The project’s Final Conference which managed to turn the previous five years of the project into a 4-hours long story telling event took part on 20 October and attracted the attention of a very diverse audience.
Hosted online by ACR+, the 110 registered participants had the opportunity to look back at the five years of the project through the presentations and stories from project partners responsible for various stages of the project and inputs that made this project happen. The participants were welcomed by Anne Tremier of INRAE, who acted as the project coordinator and who looked back at the main motivations for proposing such a project to the European Commission’s Horizon 2020 programme back in 2016. The official opening of this Final Conference was done by Iain Gulland, the president of ACR+ and director of Zero Waste Scotland who praised the project consortium’s sense of innovation and perseverance for proving these innovative approaches to be successful. He contributed to the Conference with his reflection on the Scottish reality and the need for finding innovative solutions in rural areas and islands which could rely on decentralised schemes, to cut down collection and transport costs among other benefits.
An unprecedented full-scale test in a dense urban area
After three years of assessing local biowaste flows and research into the most appropriate technology for their recovery, a pilot demonstration site was set up in Ecully in the greater Lyon region in November 2019. The micro-AD unit, built by a French-Chinese company and surmounted by a solar panel, was designed to recycle a minimum of 50 tonnes of biowaste per year – or about one tonne per week – to close the nutrient loop. It was designed to produce biogas, 80% of which was used to heat the unit and provide hot water needed for purifying, and 20% of which was used to generate electricity for an urban farm. This unprecedented pilot site in a dense urban setting was planned to be fuelled mainly by biowaste from the restaurant and catering sector such as collective catering, traditional restaurants, and waste from neighbouring retail premises.
The concept of decentralised schemes tested and showed what needed to be improved
From a technological point of view, the installation of a micro-AD unit in a dense urban space has proved efficient, even attracting new players. The organisation of a short circuit of recycled organic material also ultimately demonstrates the potential for creating jobs. The technology, which can easily be replicated, has also proven to be adaptable since it can be transported as needed. Nonetheless, it allows a progressive implementation of treatment capacities. The micro-AD unit at Ecully is now set up in Narbonne, and a new site in Italy capable of treating up to 200 tonnes of waste per year is currently being installed in a mountainous zone.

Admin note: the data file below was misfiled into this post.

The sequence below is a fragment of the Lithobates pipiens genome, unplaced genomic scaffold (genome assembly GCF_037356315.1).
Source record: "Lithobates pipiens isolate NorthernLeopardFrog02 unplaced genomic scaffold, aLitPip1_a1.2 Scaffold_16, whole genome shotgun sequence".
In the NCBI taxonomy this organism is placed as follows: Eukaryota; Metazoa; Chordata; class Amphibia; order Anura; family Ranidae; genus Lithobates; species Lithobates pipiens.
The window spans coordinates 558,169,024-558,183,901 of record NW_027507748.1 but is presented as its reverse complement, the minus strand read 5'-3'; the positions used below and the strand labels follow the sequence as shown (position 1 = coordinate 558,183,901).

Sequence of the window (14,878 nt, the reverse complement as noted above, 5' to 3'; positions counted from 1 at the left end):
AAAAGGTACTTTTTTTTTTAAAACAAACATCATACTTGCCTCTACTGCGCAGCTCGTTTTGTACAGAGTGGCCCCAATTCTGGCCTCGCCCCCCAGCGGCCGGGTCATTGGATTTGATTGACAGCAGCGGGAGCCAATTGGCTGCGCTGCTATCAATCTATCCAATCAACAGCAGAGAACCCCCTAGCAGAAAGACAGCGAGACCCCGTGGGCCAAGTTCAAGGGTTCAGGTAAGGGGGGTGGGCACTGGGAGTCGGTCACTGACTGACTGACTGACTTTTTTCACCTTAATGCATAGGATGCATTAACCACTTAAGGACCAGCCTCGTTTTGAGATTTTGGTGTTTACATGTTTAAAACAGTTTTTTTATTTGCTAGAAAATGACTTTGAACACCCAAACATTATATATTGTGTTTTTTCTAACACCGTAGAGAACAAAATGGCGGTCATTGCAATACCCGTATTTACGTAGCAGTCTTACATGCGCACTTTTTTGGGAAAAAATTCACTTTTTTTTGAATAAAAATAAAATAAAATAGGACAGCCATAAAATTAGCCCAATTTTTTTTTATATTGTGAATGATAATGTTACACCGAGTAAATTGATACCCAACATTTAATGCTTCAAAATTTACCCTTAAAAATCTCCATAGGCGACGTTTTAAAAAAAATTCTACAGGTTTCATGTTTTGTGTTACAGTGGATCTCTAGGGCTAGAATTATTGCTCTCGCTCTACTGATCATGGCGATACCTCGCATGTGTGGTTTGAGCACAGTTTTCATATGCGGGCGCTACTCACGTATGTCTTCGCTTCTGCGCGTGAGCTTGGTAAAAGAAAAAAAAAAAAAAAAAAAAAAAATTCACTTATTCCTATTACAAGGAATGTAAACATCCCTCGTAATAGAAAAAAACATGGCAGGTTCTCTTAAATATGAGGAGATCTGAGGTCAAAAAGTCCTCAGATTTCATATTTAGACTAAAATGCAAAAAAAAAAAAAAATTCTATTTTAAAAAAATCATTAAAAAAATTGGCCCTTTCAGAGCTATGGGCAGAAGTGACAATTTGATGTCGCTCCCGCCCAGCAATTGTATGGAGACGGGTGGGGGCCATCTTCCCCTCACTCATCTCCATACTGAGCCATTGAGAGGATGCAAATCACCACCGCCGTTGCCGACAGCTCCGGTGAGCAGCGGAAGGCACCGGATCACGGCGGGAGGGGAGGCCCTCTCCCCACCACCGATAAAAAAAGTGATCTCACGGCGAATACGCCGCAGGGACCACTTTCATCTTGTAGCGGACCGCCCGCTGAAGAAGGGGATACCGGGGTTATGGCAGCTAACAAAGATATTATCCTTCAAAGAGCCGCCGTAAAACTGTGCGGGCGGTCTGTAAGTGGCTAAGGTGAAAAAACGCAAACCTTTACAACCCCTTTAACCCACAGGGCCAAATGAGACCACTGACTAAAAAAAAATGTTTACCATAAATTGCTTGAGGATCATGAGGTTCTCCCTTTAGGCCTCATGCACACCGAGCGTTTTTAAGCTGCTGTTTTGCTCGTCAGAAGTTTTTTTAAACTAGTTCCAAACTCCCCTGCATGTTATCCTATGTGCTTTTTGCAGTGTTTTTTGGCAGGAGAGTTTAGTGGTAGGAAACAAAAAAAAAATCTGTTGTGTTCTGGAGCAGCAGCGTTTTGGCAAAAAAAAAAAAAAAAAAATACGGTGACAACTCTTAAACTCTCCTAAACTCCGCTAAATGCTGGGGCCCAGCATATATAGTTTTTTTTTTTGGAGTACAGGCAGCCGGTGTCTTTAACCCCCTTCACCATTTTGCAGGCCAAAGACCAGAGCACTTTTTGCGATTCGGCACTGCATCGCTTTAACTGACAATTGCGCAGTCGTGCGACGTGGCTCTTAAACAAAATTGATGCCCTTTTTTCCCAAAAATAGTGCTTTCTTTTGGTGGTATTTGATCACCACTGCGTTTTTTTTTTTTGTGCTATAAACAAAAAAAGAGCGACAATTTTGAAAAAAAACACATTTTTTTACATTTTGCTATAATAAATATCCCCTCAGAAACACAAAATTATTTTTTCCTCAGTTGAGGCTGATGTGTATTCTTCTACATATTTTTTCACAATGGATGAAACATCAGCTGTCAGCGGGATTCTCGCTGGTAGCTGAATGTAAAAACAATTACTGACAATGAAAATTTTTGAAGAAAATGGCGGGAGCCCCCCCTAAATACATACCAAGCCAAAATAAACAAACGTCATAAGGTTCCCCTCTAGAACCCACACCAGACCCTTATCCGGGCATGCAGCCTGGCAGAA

A study carried out by the Technical University of Hamburg is looking into how dedicated people are to sorting biowaste in their homes. The results of this sociological study in households of varying socio-economic profiles will help fine-tune policies related to managing waste at the source.
External speakers agree and confirm DECISIVE’s potential
Policy officers from the European Associations of biomass, biogas and composting, as well as Brussels Environment and ENWISE, the technology provider for the Lyon demonstration site joined the Conference as external panellists and reflected on challenges and limitation their industries and organisations are facing. It was agreed that decentralised systems need specific regulations, and the current framework conditions do not really value the positive environmental outcomes of such circular biowaste system. What was highlighted during the panel discussions and agreed between panellists was that food waste must be recovered, with priority given to the prevention of food losses.
Find the Final Conference recording here.
Functional separate biowaste collection; Ina Koerner, Steffen Walk, Technical University of Hamburg
Micro Anaerobic Digestion and Solid State Fermentation as the drivers towards biowaste valorisation; Anne Tremier, INRAE, Oscar Prado, AERIS
Allowing local and regional authorities to assess their biowaste collection and treatment schemes; Rosaria Chifari, Fundacio ENT
Collecting and valorising biowaste from major producers; Axelle Degueurce, INRAE
Separate collection and its challenges; Teresa Guerrero, Catalan Waste Agency
Collecting quality biowaste from households; Alberto Piani, A&T 2000
Policy recommendations (panel discussion); moderated by Anne Tremier, INRAE
- Marianne Thomsen, Aarhus University
- Giulio Poggiaroni, European Biomass Industry Association
- Marco Giacomazzi, European Biogas Association/European Compost Network
Business uptake and replication; moderated by Jean-Benoit Bel, ACR+
- Pablo Kroff, SUEZ
- Claudio Fontana, ITS Energy
- Paul-Edouard Koeltz and Stephane Vernede, ENWISE
- Nicolas Scherrier, Brussels Environment